Have you ever been in the position where your shutter finger is just itching to take some photos? You look outside and the weather is overcast and the sun is nowhere to be found. Take heart; you don’t always need the sun. Here’s why.
I was always lead to believe that if there was no sun, then there wasn’t an opportunity for good photography. So during the winter months and overcast summer or spring days I had to find another hobby, or so I thought. That’s not true and I’ll show you why.
1. Shooting outdoors on overcast days
If you’ve never tried it, then go out and do it. You’ll be surprised at the photos you take. Why? Because the clouds act as one big filter resulting in a soft and even light. The harsh shadows you sometimes see in your sunny day images are just not there. There’s no glare in the subject’s eyes and it can look as if the photo has been taken by a professional.
Check that your white balance is set to cloudy if you aren’t shooting on automatic. Although you get really good photos on a cloudy day, it is more suited for smaller scenes, close-ups and portraits. Landscapes don’t do that well on cloudy days.
2. Sunny days
Bright sunny days are not always the best time to take good photos. Too much bright light can be a bad thing so you need to know what time of day is best. When it’s sunny you’d probably find that around midday is not the best time to shoot any images. The lighting is directly from above and very harsh.
Shadows fall below the eyes in a portrait and can result in an ugly image. Unless you’re looking for very specific lighting effects for buildings and similar subjects, don’t shoot between 11am and 1pm.
Early to mid-morning and late afternoon are the best times for shooting on sunny days. Lighting is from the side, the contrast is great, and the atmosphere created by light that is more golden is amazing.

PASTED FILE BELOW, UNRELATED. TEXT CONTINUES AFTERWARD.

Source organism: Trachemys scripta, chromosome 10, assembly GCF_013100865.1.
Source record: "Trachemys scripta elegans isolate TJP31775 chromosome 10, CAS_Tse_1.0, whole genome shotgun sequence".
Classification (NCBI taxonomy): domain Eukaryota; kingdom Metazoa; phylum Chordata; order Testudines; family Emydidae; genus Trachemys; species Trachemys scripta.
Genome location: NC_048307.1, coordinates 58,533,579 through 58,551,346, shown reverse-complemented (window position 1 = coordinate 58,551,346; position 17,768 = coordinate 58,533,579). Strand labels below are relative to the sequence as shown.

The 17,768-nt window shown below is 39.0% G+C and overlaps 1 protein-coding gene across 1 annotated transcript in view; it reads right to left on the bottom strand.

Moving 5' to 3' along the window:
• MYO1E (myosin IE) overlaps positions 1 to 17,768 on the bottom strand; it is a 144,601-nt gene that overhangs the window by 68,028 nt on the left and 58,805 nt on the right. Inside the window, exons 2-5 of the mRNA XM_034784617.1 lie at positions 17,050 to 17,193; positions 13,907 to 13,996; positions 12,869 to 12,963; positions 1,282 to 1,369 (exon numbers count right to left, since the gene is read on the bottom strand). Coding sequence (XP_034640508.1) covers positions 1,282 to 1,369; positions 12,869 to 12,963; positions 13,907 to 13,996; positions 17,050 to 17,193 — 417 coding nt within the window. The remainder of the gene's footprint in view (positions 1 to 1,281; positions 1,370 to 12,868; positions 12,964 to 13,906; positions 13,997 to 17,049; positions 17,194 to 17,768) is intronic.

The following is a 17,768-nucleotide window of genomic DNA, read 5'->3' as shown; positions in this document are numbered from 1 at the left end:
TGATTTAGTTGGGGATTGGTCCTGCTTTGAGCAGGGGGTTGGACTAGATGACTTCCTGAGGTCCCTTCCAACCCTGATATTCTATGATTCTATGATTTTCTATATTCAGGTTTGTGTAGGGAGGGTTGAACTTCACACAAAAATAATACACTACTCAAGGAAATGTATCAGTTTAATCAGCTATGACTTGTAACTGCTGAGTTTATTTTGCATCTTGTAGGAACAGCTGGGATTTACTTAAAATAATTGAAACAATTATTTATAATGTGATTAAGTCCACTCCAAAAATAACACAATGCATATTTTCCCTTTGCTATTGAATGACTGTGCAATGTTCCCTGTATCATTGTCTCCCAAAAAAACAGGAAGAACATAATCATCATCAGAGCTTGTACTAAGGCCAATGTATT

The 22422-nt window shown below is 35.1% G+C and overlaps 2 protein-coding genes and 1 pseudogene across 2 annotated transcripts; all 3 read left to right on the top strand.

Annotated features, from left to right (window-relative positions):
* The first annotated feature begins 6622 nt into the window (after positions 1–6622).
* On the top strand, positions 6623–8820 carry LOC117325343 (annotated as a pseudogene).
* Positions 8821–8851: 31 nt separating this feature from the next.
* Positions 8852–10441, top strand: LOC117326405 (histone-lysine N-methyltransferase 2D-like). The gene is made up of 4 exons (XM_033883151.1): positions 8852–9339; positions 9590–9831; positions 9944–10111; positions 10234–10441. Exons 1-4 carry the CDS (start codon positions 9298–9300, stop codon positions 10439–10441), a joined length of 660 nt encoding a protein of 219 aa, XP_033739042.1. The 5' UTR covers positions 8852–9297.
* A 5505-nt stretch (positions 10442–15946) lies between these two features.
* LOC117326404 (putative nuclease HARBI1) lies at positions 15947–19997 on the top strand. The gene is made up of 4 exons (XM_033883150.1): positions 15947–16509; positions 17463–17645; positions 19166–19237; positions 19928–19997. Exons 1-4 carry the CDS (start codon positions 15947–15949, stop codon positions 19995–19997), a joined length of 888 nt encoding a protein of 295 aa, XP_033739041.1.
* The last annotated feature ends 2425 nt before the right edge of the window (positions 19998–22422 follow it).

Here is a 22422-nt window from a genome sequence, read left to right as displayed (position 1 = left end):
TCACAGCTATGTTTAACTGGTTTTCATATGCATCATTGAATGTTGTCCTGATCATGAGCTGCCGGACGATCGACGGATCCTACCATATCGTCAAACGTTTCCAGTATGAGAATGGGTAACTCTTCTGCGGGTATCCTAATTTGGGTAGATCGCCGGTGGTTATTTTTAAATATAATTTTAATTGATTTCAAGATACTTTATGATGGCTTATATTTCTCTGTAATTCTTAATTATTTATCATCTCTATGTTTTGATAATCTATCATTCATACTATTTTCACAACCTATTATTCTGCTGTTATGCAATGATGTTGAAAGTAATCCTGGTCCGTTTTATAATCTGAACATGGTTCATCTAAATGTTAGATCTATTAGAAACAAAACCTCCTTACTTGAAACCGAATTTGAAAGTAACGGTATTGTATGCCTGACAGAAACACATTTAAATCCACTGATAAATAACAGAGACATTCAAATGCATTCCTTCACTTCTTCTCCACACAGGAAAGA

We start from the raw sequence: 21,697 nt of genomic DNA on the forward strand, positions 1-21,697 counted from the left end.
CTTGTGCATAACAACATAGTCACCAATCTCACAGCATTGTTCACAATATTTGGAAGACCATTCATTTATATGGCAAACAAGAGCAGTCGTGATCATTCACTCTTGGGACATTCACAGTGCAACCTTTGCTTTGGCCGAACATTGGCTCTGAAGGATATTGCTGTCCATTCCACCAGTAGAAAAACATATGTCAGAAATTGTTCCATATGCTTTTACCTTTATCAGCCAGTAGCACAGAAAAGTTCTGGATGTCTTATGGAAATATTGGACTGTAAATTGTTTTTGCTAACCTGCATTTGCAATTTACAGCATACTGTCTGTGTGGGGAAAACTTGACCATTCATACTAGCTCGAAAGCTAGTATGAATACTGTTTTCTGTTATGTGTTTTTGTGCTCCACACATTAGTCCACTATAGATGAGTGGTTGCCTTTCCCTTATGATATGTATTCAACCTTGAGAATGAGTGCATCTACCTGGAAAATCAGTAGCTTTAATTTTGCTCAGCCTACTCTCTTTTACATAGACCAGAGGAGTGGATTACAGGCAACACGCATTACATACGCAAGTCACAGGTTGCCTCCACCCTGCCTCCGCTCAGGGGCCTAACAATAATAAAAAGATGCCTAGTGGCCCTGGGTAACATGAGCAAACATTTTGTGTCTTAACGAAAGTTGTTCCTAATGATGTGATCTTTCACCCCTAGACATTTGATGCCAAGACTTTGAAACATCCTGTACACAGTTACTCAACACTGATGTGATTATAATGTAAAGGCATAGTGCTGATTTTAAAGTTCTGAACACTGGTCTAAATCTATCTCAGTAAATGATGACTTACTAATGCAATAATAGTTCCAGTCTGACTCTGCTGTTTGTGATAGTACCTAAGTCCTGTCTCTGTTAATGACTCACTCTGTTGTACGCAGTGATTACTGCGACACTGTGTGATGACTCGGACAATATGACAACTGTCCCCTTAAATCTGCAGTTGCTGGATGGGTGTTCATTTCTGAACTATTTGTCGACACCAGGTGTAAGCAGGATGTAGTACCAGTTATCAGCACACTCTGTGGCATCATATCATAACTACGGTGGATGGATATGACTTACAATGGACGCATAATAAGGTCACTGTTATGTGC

Besides shooting sunsets and sunrises, virtually any type of image will look great. A key here is to use bright shade for portraits and other people shots. It gives the same effect as a cloudy day.
3. Shooting indoors
There is no bad time when shooting indoors, as you always have control of the light when using flash or strobes. But flash isn’t the greatest light to shoot by even if you do have total control. Using available natural light will always give you a great image. So what’s the best way? Find a place inside with a large window that allows a good amount of light to enter the room.
Place your subject in the area where most of this light falls. If you find that the opposite side of the subject is too dark, use a reflector which, can be a large piece of card, a white board, or a bed sheet draped just outside the view of the camera lens. Experiment to find the best subject placement. Sometimes the darker side of the image will make the overall image really stunning.
So, there’s always a time to take an image, and key to this is make the best possible use of available light. You may not be able to shoot the image you have in mind but you’ll still be able to create an image that’s stunning. You won’t necessarily get it right the first time; be prepared to experiment and try different placements and angles, and I can assure you that you’ll come up with something great.
About the Author:
Wayne Turner has been teaching photography for 25 years and has written three books on photography. He has produced 21 Steps to Perfect Photos; a program of learner-based training using outcomes based education.
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